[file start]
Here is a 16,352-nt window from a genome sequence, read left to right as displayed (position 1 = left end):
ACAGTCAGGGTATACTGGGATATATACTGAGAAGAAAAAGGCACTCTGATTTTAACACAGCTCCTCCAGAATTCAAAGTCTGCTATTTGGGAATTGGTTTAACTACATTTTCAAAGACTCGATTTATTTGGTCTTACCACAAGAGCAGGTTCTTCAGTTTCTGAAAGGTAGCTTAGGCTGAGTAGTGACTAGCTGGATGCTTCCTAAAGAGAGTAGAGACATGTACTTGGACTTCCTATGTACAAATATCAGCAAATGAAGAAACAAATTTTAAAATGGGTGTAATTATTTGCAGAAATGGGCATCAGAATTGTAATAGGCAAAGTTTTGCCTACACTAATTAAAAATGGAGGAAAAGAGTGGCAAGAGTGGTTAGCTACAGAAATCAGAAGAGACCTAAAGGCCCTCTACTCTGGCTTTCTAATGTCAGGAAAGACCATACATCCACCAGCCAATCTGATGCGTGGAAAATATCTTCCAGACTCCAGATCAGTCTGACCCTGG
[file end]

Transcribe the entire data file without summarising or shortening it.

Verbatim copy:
Here is a 16,352-nt window from a genome sequence, read left to right as displayed (position 1 = left end):
ACAGTCAGGGTATACTGGGATATATACTGAGAAGAAAAAGGCACTCTGATTTTAACACAGCTCCTCCAGAATTCAAAGTCTGCTATTTGGGAATTGGTTTAACTACATTTTCAAAGACTCGATTTATTTGGTCTTACCACAAGAGCAGGTTCTTCAGTTTCTGAAAGGTAGCTTAGGCTGAGTAGTGACTAGCTGGATGCTTCCTAAAGAGAGTAGAGACATGTACTTGGACTTCCTATGTACAAATATCAGCAAATGAAGAAACAAATTTTAAAATGGGTGTAATTATTTGCAGAAATGGGCATCAGAATTGTAATAGGCAAAGTTTTGCCTACACTAATTAAAAATGGAGGAAAAGAGTGGCAAGAGTGGTTAGCTACAGAAATCAGAAGAGACCTAAAGGCCCTCTACTCTGGCTTTCTAATGTCAGGAAAGACCATACATCCACCAGCCAATCTGATGCGTGGAAAATATCTTCCAGACTCCAGATCAGTCTGACCCTGG